On the Shelf – The Sixth and Seventh Books of Moses, Part 5

I’d encourage people to read some of the excellent comments on our last Sixth and Seventh Books of Moses post, which go a great deal into the background of Johann Scheible and the Books of Moses.  It’s now appearing as if the Sixth and Seventh Books of Moses may indeed date post-1797.

At the same time, we shouldn’t get too caught up on dating particular titles when it comes to grimoires.  It’s not uncommon for the same book to have vastly different titles, as my own small excursion proves, or for material from older works to be placed in a new form.  One of the major points of Peterson’s new edition is that some of the content can be traced to much earlier sources.

The first of these is a Latin manuscript called the Liber Razielis, possibly a distant variant of the more famous Sefer Raziel that circulated among Jewish mystics.  This takes at least some of the incantations in the work back to the 13th century.   I’d speak more about this topic, but Peterson doesn’t go into too great detail on the exact parallels, and I’m having some trouble with flipping back and forth between the two sections and comparing them.  There’s definitely some parallels with the later Semiphoras and Schemhamphorasch, but I’m curious as to those between Razielis and the main Moses text that he suggests.  Some footnotes highlighting specific parallels would be of assistance here.

The second is a more recent work, the Verus Jesuitarum Libellus, that Scheible also published.  This book, attributed to those crafty Jesuits, concentrates on summoning up spirits to plumb the depths of the ocean to bring up millions of gold coins from the depths.  (Given the book’s lack of popularity, I’m going to assume this didn’t work so well.)  Peterson provides an appendix with some interesting parallels, such as the following from the VJL:

Aphriel, Diefriel, Zada, Zadai, Lamabo, Lamogella…

And from the Books of Moses:

Abriel, Fibriel, Zada, Zaday, Zarabo, Laragola…

He goes on to say that the VJL is likely the origin of these incantations in the Books of Moses based on some mistakes that Moses makes.  Some other differences exist, so I’m not quite sure they have a father-son relationship – I’m rooting for uncle-nephew myself.  Nonetheless, it’s an important discovery.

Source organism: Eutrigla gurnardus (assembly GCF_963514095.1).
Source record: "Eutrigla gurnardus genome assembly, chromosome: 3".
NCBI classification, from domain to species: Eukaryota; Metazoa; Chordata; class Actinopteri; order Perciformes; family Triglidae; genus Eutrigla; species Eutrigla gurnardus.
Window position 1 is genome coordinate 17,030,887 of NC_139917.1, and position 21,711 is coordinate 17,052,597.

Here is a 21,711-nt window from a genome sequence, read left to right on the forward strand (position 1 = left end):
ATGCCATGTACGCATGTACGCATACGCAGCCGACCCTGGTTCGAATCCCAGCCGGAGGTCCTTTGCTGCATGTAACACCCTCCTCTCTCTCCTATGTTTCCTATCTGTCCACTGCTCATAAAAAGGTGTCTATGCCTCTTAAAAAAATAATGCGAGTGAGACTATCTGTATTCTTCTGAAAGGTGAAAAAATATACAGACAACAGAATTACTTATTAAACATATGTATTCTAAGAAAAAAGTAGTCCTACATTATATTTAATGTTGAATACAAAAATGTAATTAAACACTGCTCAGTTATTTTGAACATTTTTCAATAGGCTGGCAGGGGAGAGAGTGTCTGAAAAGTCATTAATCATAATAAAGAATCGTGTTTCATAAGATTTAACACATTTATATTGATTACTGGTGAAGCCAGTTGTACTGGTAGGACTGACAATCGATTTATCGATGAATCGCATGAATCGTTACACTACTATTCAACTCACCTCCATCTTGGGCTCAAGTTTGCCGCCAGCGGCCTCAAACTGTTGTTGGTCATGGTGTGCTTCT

At any rate, this is a really great book, and I think those who miss out on it will be greatly disappointed in years to come.  Buy it, or ask your local library to do so.  (Any librarians might want to put this in a closed collection, though – this one will sprout legs quickly.)

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Published in: on June 6, 2008 at 4:00 pm  Comments (4)  

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4 CommentsLeave a comment

  1. Interesting to read about the Jesuits again. I’ve often felt that VJL was more ‘libelous’ than ‘libellus’ – a tract written with the explicit purpose of defaming the Jesuits. Germany seems to have a lengthy and intense anti-Jesuit tradition – could the authors of tracts such as this and the Kornritter/Herpentil texts have been Lutherans who knew all too well that magic was a disreputable pastime and wrote their books with more a religious/politcal motive than a magical one? (In the case of manuscripts: a form of ‘viral’ propaganda?!) I suppose you could argue both ways since the motives of the grimoire-makers always seem questionable however you approach them.

    Anyway, thanks for this series of posts – I’ll definitely be picking this book up.

  2. Phil,

    I think that it has to do with broader issues over the rhetoric of the Reformation. The Protestants attempted to re-define much of Catholic practice in terms of “empty ceremony” and “magic.” Thus, when magical manuscripts appeared, they would be slotted into this discourse by attributing them to the Jesuits, stating that they came from a monastery, etc.

  3. Agreed, the perceived influence of the Jesuits within the Catholic church would have made them a prime target for such attributions (IMO).

    Speaking of grimoire writers and publishers I meant to send you this link:
    http://www.gutenberg.org/files/17107/17107-h/17107-h.htm
    Letter XII has a first hand account of buying a copy of Le Dragon Rouge in the 19C.

  4. Agreed, the perceived influence of the Jesuits within the Catholic church would have made them a prime target for such attributions (IMO).

    Speaking of grimoire writers and publishers I meant to send you this link:
    http://www.gutenberg.org/files/17107/17107-h/17107-h.htm
    Letter XII has a first hand account of buying a copy of Le Dragon Rouge in the 19C.

    (Hmm, this didn’t submit first time – forgive me if it duplicates!)


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